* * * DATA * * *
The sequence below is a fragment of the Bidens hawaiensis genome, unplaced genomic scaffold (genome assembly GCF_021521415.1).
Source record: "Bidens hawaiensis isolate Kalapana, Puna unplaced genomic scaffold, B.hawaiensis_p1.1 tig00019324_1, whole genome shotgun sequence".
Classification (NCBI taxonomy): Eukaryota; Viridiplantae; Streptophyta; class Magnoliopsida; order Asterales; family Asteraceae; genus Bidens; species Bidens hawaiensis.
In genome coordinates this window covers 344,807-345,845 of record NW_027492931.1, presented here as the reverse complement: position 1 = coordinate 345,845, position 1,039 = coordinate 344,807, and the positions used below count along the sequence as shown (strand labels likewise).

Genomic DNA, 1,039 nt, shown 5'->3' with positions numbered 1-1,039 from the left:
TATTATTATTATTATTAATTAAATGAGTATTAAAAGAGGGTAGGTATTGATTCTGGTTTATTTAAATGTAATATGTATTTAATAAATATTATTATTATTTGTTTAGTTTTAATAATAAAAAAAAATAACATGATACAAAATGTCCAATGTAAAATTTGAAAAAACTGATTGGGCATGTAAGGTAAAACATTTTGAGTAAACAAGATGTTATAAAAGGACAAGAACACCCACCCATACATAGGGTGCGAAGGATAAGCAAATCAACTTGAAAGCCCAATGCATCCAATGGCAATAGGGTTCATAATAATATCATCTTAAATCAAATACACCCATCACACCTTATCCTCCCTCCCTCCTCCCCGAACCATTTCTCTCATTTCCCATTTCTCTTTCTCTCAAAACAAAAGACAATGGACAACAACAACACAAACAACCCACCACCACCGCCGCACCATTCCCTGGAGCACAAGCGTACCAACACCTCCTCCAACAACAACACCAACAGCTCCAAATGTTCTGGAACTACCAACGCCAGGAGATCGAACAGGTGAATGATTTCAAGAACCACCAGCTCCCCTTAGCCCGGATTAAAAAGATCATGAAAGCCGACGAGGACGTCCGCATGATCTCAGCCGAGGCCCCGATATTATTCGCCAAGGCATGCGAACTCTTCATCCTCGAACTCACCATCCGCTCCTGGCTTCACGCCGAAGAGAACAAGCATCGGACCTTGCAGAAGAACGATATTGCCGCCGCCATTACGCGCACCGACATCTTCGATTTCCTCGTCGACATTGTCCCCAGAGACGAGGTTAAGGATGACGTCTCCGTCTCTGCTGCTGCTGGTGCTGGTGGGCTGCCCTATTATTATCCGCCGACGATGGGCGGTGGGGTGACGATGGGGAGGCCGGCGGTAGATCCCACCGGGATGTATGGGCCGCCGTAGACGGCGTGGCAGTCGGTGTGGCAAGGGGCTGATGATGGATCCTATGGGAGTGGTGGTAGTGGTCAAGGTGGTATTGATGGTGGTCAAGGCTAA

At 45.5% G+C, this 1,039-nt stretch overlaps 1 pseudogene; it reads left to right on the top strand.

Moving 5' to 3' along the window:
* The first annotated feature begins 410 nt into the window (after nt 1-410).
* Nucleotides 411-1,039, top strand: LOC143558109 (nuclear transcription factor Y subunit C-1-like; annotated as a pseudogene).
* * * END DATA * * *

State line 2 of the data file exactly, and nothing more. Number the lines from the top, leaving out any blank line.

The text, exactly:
Source record: "Bidens hawaiensis isolate Kalapana, Puna unplaced genomic scaffold, B.hawaiensis_p1.1 tig00019324_1, whole genome shotgun sequence".